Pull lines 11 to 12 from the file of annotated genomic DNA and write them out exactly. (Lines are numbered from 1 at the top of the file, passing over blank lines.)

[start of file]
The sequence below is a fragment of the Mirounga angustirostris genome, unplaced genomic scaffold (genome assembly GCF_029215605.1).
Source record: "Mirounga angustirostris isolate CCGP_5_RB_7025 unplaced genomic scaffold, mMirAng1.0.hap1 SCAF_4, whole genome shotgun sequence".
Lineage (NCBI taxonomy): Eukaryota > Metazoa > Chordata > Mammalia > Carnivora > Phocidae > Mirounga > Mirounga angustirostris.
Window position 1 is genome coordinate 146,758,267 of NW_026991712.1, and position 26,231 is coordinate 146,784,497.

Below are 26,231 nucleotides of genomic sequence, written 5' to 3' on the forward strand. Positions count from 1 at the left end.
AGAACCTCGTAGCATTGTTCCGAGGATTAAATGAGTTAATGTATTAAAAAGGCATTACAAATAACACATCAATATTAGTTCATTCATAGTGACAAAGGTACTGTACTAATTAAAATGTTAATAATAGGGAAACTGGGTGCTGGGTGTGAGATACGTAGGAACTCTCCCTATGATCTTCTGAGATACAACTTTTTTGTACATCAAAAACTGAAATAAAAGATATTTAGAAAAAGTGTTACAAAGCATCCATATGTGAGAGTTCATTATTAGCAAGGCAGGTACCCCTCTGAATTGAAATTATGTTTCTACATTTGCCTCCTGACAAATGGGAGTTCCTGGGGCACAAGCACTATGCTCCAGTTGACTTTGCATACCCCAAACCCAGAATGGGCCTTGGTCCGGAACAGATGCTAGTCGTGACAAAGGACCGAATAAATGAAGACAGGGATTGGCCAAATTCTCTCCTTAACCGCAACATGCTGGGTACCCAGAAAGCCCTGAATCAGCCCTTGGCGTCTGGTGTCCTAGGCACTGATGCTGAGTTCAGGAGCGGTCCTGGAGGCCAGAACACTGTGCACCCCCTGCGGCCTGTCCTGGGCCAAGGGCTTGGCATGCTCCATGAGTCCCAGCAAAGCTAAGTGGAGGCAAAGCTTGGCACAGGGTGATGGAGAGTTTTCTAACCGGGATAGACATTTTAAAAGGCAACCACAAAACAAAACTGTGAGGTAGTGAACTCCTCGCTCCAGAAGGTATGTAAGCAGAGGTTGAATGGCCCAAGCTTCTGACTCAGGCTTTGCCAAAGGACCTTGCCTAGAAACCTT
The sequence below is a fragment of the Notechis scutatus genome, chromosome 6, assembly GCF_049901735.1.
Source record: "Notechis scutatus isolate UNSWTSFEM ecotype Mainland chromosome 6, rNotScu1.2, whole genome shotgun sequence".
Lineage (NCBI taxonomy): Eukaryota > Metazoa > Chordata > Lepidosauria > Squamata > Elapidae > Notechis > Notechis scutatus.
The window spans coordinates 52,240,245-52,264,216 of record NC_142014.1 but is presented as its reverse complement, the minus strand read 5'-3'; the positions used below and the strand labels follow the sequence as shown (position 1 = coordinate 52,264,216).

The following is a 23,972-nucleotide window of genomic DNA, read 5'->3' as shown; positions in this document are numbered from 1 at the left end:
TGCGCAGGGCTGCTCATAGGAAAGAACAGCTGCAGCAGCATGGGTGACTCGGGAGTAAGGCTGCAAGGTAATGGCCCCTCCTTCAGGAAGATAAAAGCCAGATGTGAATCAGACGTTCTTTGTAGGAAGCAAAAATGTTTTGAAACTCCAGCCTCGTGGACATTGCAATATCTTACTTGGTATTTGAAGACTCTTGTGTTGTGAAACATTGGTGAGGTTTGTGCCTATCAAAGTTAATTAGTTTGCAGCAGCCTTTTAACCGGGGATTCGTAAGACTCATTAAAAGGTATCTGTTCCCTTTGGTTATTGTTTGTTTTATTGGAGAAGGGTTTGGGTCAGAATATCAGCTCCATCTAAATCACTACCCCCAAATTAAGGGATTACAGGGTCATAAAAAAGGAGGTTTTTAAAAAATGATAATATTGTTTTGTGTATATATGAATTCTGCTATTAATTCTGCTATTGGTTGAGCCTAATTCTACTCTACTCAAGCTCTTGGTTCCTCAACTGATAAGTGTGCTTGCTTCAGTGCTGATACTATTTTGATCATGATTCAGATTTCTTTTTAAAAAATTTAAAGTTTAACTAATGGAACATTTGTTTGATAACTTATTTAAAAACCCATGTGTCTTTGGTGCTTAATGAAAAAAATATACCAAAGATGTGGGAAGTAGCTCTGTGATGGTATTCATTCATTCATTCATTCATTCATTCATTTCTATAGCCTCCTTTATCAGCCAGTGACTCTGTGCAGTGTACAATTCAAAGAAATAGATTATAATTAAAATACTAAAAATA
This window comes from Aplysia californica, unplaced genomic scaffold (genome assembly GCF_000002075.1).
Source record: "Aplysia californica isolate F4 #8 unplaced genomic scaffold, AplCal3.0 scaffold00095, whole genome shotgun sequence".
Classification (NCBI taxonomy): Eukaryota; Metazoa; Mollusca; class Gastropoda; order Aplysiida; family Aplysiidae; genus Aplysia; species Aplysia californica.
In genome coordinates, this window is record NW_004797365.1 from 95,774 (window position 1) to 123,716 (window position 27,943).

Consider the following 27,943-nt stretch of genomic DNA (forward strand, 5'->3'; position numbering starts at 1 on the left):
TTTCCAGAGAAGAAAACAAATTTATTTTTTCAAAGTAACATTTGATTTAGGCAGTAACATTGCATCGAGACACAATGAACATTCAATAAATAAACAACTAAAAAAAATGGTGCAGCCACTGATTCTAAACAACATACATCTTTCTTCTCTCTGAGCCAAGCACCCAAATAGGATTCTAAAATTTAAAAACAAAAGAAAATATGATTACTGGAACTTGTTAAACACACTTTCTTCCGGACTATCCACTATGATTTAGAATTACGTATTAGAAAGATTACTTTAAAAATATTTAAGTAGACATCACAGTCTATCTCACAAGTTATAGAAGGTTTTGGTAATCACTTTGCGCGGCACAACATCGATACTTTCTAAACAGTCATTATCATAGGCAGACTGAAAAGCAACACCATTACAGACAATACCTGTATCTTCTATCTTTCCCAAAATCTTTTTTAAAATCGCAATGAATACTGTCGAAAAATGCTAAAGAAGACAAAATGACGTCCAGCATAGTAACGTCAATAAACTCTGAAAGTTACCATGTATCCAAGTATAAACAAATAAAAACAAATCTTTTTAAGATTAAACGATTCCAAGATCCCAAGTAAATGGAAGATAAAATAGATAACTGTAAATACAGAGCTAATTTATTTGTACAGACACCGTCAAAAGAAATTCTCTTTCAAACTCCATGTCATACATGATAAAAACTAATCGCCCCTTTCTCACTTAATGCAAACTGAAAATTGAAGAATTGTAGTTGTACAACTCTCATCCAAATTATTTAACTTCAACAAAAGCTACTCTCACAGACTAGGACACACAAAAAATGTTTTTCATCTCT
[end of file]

The following is a 23,972-nucleotide window of genomic DNA, read 5'->3' as shown; positions in this document are numbered from 1 at the left end:
TGCGCAGGGCTGCTCATAGGAAAGAACAGCTGCAGCAGCATGGGTGACTCGGGAGTAAGGCTGCAAGGTAATGGCCCCTCCTTCAGGAAGATAAAAGCCAGATGTGAATCAGACGTTCTTTGTAGGAAGCAAAAATGTTTTGAAACTCCAGCCTCGTGGACATTGCAATATCTTACTTGGTATTTGAAGACTCTTGTGTTGTGAAACATTGGTGAGGTTTGTGCCTATCAAAGTTAATTAGTTTGCAGCAGCCTTTTAACCGGGGATTCGTAAGACTCATTAAAAGGTATCTGTTCCCTTTGGTTATTGTTTGTTTTATTGGAGAAGGGTTTGGGTCAGAATATCAGCTCCATCTAAATCACTACCCCCAAATTAAGGGATTACAGGGTCATAAAAAAGGAGGTTTTTAAAAAATGATAATATTGTTTTGTGTATATATGAATTCTGCTATTAATTCTGCTATTGGTTGAGCCTAATTCTACTCTACTCAAGCTCTTGGTTCCTCAACTGATAAGTGTGCTTGCTTCAGTGCTGATACTATTTTGATCATGATTCAGATTTCTTTTTAAAAAATTTAAAGTTTAACTAATGGAACATTTGTTTGATAACTTATTTAAAAACCCATGTGTCTTTGGTGCTTAATGAAAAAAATATACCAAAGATGTGGGAAGTAGCTCTGTGATGGTATTCATTCATTCATTCATTCATTCATTCATTTCTATAGCCTCCTTTATCAGCCAGTGACTCTGTGCAGTGTACAATTCAAAGAAATAGATTATAATTAAAATACTAAAAATA